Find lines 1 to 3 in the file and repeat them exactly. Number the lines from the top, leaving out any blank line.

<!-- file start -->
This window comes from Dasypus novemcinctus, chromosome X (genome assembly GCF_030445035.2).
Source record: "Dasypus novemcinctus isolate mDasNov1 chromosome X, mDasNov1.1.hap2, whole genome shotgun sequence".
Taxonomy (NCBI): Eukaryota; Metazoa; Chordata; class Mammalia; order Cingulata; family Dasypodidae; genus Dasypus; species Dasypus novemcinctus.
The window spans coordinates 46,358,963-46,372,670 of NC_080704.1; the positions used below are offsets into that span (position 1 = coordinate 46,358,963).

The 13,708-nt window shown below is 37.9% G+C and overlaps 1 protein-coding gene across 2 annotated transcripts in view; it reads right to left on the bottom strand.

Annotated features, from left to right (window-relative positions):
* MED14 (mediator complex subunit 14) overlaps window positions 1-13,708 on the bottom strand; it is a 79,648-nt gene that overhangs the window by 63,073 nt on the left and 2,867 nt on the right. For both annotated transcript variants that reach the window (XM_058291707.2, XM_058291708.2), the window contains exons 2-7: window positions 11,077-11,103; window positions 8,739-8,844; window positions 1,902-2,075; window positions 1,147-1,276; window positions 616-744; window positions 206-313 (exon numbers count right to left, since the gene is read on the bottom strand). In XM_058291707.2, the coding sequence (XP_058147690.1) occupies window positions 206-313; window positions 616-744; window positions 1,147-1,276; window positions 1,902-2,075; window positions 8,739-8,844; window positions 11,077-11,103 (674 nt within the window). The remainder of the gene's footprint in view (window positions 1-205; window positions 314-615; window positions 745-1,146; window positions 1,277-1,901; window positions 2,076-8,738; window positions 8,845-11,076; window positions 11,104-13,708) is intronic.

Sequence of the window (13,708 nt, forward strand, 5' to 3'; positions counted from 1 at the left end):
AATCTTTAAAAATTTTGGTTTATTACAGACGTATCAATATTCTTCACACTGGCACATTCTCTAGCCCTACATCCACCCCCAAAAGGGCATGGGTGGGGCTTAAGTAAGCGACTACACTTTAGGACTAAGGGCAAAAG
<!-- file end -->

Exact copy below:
This window comes from Dasypus novemcinctus, chromosome X (genome assembly GCF_030445035.2).
Source record: "Dasypus novemcinctus isolate mDasNov1 chromosome X, mDasNov1.1.hap2, whole genome shotgun sequence".
Taxonomy (NCBI): Eukaryota; Metazoa; Chordata; class Mammalia; order Cingulata; family Dasypodidae; genus Dasypus; species Dasypus novemcinctus.